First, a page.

Alice and Bob compete. Bob wins convincingly both times. But overall, Alice is better. How come?

This happens for real in medical trials and cases where you don’t have much control over the size of groups you test on:

 Alice Bob Trial 1 Score 80 10 –Out Of /100 /10 ––Percentage => 80% => 100% Trial 2 Score 2 40 –Out Of /10 /100 ––Percentage => 20% => 40% Total Score 82 50 –Total Trials /110 /110 ––Percentage => 75% => 45%

The points to notice:

• In each trial, they got different sized groups assigned to them. There can be good reasons for this. One procedure may be known (or thought) to be better for specific circumstances so it would unethical to assign procedure based on “we want to simplify our statistical analysis” rather than on best possible outcome. Or you may simply be combining statistics about things not in your control.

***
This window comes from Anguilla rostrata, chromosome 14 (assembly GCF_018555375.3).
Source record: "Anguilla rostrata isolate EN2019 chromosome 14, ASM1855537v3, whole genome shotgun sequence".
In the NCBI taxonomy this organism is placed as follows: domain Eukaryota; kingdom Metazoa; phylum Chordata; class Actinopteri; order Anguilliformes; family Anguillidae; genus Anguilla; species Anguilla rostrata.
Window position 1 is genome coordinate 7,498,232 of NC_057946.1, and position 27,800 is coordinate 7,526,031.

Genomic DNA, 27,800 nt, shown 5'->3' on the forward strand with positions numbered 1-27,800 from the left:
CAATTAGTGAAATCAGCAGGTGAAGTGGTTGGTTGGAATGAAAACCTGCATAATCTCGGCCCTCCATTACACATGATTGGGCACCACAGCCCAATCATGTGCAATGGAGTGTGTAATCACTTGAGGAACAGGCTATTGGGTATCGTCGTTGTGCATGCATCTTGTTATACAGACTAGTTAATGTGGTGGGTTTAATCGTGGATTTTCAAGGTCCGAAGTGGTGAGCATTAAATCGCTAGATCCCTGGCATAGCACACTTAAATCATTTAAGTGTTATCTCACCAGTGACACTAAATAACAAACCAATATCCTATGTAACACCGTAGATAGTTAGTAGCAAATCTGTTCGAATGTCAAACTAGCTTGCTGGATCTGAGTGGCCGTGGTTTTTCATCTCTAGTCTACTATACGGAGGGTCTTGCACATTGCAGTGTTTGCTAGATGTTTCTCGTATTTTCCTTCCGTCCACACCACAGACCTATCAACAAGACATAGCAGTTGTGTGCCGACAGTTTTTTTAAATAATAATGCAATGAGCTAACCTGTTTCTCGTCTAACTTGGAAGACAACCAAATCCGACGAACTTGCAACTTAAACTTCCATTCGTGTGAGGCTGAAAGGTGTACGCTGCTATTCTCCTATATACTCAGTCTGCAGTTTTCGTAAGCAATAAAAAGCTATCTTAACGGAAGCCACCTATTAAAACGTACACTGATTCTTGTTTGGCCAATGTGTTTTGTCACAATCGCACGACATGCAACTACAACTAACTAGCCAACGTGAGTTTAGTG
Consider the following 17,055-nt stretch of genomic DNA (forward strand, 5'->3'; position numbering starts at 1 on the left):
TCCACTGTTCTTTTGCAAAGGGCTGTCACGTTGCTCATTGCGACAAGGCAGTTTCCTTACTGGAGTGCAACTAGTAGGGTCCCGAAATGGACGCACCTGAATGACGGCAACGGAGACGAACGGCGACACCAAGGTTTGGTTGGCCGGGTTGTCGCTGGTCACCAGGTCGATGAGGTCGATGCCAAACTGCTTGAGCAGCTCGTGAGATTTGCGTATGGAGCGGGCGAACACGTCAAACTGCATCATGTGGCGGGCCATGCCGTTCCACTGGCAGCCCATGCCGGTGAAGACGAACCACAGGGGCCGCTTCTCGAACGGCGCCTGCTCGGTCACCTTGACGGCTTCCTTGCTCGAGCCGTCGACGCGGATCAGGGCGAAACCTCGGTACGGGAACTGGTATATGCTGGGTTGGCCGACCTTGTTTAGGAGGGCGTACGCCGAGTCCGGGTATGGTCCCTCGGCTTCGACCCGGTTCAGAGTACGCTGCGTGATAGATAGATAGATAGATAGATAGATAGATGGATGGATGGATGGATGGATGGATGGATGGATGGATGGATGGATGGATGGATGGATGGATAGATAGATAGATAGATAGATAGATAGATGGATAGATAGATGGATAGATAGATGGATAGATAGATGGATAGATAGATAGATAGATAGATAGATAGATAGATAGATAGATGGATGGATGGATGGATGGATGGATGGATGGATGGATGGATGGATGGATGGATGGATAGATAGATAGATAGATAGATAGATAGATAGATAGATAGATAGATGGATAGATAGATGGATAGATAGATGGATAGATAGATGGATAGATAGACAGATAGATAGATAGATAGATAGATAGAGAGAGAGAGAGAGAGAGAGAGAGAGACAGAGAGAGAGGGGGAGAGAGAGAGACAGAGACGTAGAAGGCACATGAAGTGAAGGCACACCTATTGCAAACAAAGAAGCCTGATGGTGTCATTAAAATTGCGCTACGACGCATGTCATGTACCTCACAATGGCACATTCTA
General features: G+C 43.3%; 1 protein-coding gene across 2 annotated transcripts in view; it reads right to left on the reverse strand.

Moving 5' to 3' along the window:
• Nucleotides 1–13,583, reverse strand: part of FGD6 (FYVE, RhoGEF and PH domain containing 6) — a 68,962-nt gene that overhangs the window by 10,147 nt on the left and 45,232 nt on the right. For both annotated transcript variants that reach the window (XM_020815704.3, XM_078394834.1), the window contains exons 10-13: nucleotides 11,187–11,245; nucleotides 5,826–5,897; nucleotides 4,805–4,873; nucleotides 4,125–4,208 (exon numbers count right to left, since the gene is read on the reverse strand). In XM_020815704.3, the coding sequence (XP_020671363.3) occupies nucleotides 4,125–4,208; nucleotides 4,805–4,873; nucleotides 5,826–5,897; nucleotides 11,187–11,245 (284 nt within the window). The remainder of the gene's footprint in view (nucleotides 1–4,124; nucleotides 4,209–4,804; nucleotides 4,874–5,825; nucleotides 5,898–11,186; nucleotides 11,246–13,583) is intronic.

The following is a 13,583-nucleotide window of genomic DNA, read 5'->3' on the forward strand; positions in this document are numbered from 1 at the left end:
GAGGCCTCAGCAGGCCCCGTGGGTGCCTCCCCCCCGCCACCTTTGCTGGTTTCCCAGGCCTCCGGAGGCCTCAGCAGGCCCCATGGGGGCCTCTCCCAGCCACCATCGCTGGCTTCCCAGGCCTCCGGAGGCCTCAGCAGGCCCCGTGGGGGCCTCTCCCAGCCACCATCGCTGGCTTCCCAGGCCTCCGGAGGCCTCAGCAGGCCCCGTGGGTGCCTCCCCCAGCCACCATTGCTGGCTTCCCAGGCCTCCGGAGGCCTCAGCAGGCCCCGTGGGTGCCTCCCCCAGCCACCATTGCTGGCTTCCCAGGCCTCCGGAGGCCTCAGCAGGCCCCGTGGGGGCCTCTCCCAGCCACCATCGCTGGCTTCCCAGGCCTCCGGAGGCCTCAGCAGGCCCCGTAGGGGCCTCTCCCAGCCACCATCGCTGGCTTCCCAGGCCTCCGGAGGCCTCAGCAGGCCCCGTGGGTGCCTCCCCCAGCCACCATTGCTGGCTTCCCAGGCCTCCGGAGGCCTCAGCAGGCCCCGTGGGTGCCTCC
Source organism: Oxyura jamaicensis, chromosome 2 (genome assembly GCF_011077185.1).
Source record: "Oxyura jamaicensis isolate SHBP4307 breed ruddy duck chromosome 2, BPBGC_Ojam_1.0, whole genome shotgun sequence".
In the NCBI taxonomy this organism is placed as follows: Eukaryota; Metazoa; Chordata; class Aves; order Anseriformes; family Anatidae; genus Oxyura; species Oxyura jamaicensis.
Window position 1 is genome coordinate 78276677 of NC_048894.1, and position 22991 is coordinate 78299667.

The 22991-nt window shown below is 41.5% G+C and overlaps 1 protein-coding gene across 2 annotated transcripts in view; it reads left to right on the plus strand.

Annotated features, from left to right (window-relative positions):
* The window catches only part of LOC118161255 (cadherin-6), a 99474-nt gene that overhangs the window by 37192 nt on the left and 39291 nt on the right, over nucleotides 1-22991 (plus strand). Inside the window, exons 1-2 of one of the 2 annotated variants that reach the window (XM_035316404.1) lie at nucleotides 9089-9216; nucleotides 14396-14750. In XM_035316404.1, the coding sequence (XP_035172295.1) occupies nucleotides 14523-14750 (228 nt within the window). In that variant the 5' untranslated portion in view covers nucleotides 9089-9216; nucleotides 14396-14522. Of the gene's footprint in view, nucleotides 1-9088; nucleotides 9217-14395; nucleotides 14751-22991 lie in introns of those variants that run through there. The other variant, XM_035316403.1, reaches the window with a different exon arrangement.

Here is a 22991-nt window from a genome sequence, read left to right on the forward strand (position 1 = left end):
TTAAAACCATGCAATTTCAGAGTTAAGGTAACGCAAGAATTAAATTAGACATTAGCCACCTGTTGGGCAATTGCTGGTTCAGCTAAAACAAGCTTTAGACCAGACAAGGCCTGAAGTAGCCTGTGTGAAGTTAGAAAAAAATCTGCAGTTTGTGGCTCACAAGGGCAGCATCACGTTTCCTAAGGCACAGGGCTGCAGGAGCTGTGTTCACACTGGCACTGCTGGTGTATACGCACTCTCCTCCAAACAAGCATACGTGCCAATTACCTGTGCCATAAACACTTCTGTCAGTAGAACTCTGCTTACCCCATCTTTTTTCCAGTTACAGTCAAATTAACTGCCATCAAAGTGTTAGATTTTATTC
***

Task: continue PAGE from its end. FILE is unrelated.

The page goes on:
• Alice’s score for her largest group is better than Bob’s score for his largest group, but those ‘largest groups’ were in different trials so they only ever get compared in the overall figure.